DANTE'S SUBLIME COMEDY: PARADISE: Chapter 5
CHAPTER 5: Free Will and Mercury
“Don’t wonder that in loving warmth I shine
more vividly than mortal eyes can bear.
The light of truth now growing in your mind 3
mirrors the highest good and so is bound
to kindle greater love in me, though since
you loved me as a child you’ve been beguiled 6
by many gleams of truth in lesser things.
You ask me now if souls can be redeemed
by good works when they break a holy vow.” 9
Having begun this chapter with the words
of Beatrice, here follows her reply,
her answer to the things I wished to know. 12
“The greatest gift God gave when he made men
was what is greatest glory in Himself:
free will, a function of intelligence. 15
Only humanity possesses that.
We are the only beasts who worship Him
with rights of sacrifice, with priests and nuns 18
who promise they will do God’s will alone
by sacrificing all their will to Him.
A given sacrifice that’s taken back 21
is ill-got gain, like any other gift
lawlessly repossessed. Can thieves use well
what they have stolen? They are robbers still. 24
Remember that chief point. Though Holy Church
sometimes releases priests and nuns from vows
which seems to contradict the truth I’ve told, 27
regard that as a mouthful of tough meat
to carefully chew over as I speak.
Think hard and you will come to understand 30
a sacrifice has two parts. There is first
promise of gift, and then the given thing.
A promise is not cancelled if not kept. 33
Only the keeping of one wipes it out,
but Jewish law said promises stayed good
if witnesses and parties to the deed 36
agreed upon a substituted gift
of greater value than the promised one.
Our church accepts this law of substitute, 39
but lets no single person use that law
till a just judge, weighing with equal scales,
can demonstrate no fraud or force prevails 42
We Christians should be slow to swear an oath
and having sworn should strive to keep our word,
but not like Jephtha, Agamemnon too, 45
who slaughtered daughters rather than revoke
the hasty, cruel vows that proved them fools.
O Christians, learn to be a steadier folk. 48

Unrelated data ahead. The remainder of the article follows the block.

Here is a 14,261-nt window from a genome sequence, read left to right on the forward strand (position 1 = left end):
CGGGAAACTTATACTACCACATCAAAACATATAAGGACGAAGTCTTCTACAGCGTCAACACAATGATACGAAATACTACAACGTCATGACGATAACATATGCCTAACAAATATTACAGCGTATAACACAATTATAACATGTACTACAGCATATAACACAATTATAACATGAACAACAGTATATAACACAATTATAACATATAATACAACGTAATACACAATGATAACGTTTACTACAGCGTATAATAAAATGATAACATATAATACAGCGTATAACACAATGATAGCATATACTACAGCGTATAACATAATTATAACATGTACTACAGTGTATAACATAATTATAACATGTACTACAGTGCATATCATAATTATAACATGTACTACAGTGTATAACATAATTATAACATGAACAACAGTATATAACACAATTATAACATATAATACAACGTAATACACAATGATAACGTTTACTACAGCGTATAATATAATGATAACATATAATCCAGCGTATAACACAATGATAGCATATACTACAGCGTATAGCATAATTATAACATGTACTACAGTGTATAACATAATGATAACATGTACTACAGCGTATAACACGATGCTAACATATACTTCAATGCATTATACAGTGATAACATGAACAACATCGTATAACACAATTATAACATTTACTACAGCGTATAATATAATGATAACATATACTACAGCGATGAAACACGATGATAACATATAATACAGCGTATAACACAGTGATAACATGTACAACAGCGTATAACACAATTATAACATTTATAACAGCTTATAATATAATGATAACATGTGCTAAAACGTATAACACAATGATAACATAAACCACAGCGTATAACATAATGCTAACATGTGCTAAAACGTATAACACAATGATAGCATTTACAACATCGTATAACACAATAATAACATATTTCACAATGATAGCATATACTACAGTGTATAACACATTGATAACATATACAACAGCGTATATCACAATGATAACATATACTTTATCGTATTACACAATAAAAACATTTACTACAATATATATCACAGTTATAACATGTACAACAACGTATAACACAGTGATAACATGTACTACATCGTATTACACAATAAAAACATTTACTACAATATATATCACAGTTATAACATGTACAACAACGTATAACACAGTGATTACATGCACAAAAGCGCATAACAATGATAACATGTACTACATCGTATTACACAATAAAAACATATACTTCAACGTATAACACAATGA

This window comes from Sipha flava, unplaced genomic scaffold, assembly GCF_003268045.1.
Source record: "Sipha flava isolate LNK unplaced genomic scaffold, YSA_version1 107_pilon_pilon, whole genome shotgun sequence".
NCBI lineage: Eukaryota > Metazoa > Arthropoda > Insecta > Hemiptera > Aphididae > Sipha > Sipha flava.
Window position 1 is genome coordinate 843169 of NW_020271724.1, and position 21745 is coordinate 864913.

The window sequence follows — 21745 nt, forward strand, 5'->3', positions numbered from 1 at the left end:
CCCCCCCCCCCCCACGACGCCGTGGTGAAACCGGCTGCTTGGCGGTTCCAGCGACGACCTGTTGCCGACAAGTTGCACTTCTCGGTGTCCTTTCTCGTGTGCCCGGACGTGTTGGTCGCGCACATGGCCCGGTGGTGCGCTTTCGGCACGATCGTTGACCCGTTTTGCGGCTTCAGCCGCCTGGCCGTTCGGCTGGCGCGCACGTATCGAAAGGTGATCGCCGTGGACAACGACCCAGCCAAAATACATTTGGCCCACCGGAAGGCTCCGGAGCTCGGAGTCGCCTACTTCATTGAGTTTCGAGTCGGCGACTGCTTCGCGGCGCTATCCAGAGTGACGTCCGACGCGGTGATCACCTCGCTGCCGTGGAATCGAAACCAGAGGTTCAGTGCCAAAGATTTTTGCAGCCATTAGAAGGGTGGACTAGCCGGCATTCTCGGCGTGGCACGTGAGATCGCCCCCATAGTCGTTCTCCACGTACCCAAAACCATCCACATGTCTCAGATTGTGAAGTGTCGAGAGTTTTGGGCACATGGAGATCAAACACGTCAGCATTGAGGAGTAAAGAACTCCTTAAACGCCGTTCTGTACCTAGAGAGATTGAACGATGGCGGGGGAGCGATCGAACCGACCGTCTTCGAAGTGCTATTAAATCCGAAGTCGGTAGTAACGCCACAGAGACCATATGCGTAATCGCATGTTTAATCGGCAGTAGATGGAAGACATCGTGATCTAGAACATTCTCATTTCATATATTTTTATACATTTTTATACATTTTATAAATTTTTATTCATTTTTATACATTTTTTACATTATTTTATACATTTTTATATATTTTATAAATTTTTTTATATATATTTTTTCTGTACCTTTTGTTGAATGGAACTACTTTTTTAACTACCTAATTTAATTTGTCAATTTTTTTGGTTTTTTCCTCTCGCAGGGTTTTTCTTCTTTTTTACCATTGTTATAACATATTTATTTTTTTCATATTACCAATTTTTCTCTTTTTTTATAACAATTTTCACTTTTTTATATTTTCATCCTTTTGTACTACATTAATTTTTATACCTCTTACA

We have both Testaments, the Old and New,
and further guidance, for our Holy Church
has shepherds known to every one of you. 51
These should be all we need to save our souls.
Don’t leave your mothers’ milk like silly lambs
who think the world is made for fretful play. 54
Do not be led astray by wicked greed
so any Jew who keeps his rabbi’s laws
can point to you in scornful mockery.” 57
I write these words as Beatrice spoke them
before she looked up longingly to where
the universe was sending down most light. 60
Her silence and her ardent face imposed
a quietness upon my eager will
as, like an arrow striking the bull’s eye 63
before the string impelling it is still,
we sped up to the second sphere, and here
her bliss increased and Heaven brightened too. 66
What did this greater brightness do to me
who am so liable to change? New bliss
left me no words to say more than I saw. 69
As in a calm clear pool the fishes come
expecting food from one upon the rim
I saw a thousand splendours drawing near 72
and heard from each, “Here’s one who brings more love!”
As these souls neared us they appeared more full,
more radiant with shining happiness. 75
Dear reader, if my story ended here,
how eagerly you’d want to know the rest.
I say so to make plain how much I wished 78
to hear about the state these souls possessed.
This happened when a voice addressed me straight.
“O you who, born for virtue, travel here 81
before the warfare of your life is done,
since it is given you to view the thrones
which the eternally triumphant won, 84
ask what you wish and I will answer you.”
“Ask anything you want,” Beatrice cried,
“and trust the answers as if gods replied.” 87
The speaker nestled finely in a glow
that shone from his serenely smiling eyes
I thanked him for his courtesy then said, 90
“Please tell me of yourself and Mercury,
smallest of spheres between the moon and sun,
planet least known because the rays least strong.” 93
Then, like the sun seen through dissolving mist
joy made him brighten till excess of light
prevented seeing him. I heard his words
which sound in the next chapter of my song. 97